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|Cultural origins||Late 1970s, England (mostly London) then early 1980s, United States|
The mod revival was a music genre and subculture that started in England in 1978 and later spread to other countries (to a lesser degree). The mod revival's mainstream popularity was relatively short, although its influence lasted for decades. The mod revival post-dated a Teddy Boy revival, and mod revivalists sometimes clashed with Teddy Boy revivalists, skinhead revivalists, casuals, punks and rival gang members.
The late 1970s mod revival was led by the band The Jam, who had adopted a stark mod look and mixed the energy of punk with the sound of early 1960s mod bands. It was heavily influenced by the 1979 film Quadrophenia. The mod revival was a conscious effort to harken back to the earlier generation in terms of style and presentation. In the early 1980s in the UK, a mod revival scene influenced by the original mod subculture of the 1960s developed.
1970s [ edit ]
The late 1970s mod revival combined musical and cultural elements of the 1970s pub rock, punk rock and new wave music genres with influences from 1960s mod and beat music bands such as The Who, Small Faces and The Kinks.
The mod revival was largely set in motion by The Jam and their fans. The band had adopted a stark mod look and mixed the energy of punk with the sound of 1960s mod bands. Their debut album In the City (1977), mixed R&B standards with originals modelled on The Who's early singles. They confirmed their status as the leading mod revival band with their third album All Mod Cons (1978), on which Paul Weller's song-writing drew heavily on the British-focused narratives of the Kinks. The revival was also spurred on by small concerts at venues such as the Cambridge and Hop Poles Hotels, and Howard Hall Enfield, the Wellington, Waterloo Road, London, and the Bridge House in Canning Town. In 1979, the film Quadrophenia, which romanticised the original 1960s mod subculture, widened the impact and popularity of the mod revival across the UK. The original mod revival fanzine, Maximum Speed started in 1979 and spawned other home-produced fanzines from then until the mid-to-late 1980s.
Bands grew up to feed the desire for mod music, often combining the music of 1960s mod groups with elements of punk music, including The Chords, Secret Affair, Back to Zero and Purple Hearts, and The Lambrettas. These acts managed to develop cult followings and some had pop hits, before the revival petered out in the early 1980s. More R'n'B based bands such as The Little Roosters, The Inmates, Nine Below Zero also became key acts in the growing mod revival scene in London.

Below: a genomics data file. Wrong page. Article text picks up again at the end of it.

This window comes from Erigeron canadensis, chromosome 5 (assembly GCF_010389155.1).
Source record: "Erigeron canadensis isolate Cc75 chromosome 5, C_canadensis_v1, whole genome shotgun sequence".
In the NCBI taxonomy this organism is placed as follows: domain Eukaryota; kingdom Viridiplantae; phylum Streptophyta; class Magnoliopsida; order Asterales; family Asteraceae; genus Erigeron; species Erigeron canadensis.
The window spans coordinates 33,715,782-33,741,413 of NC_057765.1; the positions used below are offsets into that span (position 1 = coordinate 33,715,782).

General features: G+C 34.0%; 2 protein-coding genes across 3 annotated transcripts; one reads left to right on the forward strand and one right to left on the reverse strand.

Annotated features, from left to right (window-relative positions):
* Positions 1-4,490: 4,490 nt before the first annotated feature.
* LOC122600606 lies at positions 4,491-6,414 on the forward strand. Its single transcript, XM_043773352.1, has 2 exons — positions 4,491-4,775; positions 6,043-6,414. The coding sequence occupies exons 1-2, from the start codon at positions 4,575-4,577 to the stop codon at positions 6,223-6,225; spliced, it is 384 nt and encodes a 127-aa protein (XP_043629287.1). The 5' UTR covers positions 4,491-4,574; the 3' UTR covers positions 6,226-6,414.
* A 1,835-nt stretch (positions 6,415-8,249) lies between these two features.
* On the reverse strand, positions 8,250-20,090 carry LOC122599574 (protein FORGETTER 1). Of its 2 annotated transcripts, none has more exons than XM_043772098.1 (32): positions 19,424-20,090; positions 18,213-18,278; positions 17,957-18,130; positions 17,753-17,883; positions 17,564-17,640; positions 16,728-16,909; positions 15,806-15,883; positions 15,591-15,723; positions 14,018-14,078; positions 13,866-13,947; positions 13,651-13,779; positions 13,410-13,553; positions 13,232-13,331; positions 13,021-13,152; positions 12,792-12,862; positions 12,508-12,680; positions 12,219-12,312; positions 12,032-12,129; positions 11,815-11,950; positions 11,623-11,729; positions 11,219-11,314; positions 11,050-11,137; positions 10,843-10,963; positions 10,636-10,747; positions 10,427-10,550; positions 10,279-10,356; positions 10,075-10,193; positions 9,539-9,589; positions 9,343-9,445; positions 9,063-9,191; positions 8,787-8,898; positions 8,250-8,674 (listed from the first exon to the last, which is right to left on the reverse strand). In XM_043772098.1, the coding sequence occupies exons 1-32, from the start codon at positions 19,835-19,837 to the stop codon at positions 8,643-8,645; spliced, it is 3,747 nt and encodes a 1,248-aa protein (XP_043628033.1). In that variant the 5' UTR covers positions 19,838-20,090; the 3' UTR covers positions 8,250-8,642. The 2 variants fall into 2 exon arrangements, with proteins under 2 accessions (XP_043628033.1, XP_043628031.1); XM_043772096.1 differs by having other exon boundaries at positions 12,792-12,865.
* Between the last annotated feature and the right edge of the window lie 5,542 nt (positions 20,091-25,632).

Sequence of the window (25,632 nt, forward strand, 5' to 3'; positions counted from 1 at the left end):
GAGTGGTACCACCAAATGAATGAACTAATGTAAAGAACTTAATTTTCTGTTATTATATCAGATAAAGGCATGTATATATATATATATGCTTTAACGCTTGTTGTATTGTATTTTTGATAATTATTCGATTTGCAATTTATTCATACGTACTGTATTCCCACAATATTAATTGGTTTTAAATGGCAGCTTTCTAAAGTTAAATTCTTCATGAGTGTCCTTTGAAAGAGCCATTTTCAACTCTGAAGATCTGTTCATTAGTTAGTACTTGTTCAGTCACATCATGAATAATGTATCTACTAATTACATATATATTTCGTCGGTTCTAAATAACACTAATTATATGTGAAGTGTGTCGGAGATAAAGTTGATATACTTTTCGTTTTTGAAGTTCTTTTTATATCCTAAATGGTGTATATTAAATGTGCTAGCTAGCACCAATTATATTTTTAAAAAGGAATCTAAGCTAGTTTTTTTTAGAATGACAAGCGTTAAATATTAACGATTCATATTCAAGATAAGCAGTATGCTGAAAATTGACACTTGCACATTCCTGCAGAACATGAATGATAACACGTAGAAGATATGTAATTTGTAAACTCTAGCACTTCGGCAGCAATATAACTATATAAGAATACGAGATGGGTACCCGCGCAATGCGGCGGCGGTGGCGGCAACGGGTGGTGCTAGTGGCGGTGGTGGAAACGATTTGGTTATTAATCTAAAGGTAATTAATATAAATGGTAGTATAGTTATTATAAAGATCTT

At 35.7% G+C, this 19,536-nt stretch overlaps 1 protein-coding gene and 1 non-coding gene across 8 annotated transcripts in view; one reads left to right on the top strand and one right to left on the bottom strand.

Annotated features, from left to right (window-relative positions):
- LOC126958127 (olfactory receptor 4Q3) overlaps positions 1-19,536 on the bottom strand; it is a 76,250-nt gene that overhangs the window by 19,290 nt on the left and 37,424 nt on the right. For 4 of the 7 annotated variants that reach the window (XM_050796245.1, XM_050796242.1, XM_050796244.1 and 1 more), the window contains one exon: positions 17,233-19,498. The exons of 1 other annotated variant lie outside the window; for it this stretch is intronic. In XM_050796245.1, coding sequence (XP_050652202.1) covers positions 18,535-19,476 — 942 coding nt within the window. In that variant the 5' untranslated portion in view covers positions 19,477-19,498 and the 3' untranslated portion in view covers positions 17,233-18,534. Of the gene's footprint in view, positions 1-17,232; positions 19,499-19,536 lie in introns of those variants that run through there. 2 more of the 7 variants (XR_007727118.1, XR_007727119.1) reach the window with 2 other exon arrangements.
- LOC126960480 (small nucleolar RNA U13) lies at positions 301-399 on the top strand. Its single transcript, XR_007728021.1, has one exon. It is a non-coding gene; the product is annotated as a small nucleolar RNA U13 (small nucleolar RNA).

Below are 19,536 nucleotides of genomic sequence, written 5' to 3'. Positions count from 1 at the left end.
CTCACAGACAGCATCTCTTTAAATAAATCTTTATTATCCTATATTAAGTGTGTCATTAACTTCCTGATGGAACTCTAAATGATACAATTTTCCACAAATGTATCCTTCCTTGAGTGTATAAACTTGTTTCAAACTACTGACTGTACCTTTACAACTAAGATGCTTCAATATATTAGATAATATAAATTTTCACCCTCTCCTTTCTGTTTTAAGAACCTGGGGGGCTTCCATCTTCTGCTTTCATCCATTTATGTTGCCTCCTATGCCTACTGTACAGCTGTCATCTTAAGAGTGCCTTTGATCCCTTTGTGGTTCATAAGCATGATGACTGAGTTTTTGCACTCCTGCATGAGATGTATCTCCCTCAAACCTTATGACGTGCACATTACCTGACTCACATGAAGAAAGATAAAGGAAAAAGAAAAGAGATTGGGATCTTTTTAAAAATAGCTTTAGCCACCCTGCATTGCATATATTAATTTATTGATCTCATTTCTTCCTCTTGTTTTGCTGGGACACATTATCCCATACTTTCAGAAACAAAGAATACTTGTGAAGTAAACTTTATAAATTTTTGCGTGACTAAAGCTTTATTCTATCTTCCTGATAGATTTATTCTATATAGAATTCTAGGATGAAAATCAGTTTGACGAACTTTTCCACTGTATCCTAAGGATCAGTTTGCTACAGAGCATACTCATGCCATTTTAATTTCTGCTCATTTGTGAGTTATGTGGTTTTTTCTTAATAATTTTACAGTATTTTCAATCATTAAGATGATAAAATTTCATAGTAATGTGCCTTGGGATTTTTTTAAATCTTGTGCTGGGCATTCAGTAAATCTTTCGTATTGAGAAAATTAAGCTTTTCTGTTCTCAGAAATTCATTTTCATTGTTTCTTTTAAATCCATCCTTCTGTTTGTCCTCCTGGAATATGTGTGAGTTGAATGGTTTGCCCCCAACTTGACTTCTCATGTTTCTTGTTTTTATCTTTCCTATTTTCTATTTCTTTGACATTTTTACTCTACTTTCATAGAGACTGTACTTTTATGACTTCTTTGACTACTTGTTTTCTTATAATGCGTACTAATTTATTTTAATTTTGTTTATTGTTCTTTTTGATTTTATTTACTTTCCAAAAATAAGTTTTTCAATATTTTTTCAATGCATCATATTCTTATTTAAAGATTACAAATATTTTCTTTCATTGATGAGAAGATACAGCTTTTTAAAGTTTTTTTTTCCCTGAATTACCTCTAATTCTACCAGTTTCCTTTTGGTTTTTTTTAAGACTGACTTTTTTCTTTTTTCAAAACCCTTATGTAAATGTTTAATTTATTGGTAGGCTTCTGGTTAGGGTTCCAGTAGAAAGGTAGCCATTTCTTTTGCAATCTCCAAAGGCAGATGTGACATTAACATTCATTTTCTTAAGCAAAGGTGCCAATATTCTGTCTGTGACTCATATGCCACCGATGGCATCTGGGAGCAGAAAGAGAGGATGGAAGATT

Another British tradition that returned at the same time was the penchant for members of youth subcultures to go to seaside resorts on bank holidays and fight members of other subcultures. This originated in the early 1960s with the mods and rockers fighting each other at places such as Brighton. The phenomenon returned in 1969 through to 1970 with skinheads fighting Teddy boys and bikers. In 1977 it returned yet again, with punks fighting Teddy Boys at Margate, and revival skinheads fighting Teddy boys, bikers and rockers at Southend and Margate. This carried on until 1978. In 1979 and 1980, the resorts became major battlegrounds on bank holidays for young skinheads and mods together against Teddy boys and rockers. Some of the main resorts involved were Margate, Brighton, Southend, Clacton, Hastings and Scarborough.
1980s [ edit ]
In the mid-1980s, there was a brief mod revival centered on bands such as The Prisoners, Makin' Time, The Scene, and Long Tall Shorty. Fanzines following on from Maximum Speed – such as Mission Impossible, Patriotic, Roadrunner, Extraordinary Sensations and Chris Hunt's Shadows & Reflections – helped generate further interest in this stage of the mod revival. The Phoenix List was a weekly newsletter listing national events, and they organised a series of national rallies. A main player in the 1980s UK mod revival was Eddie Piller, who founded Countdown Records, and then went on to develop the acid jazz movement of the late 1980s.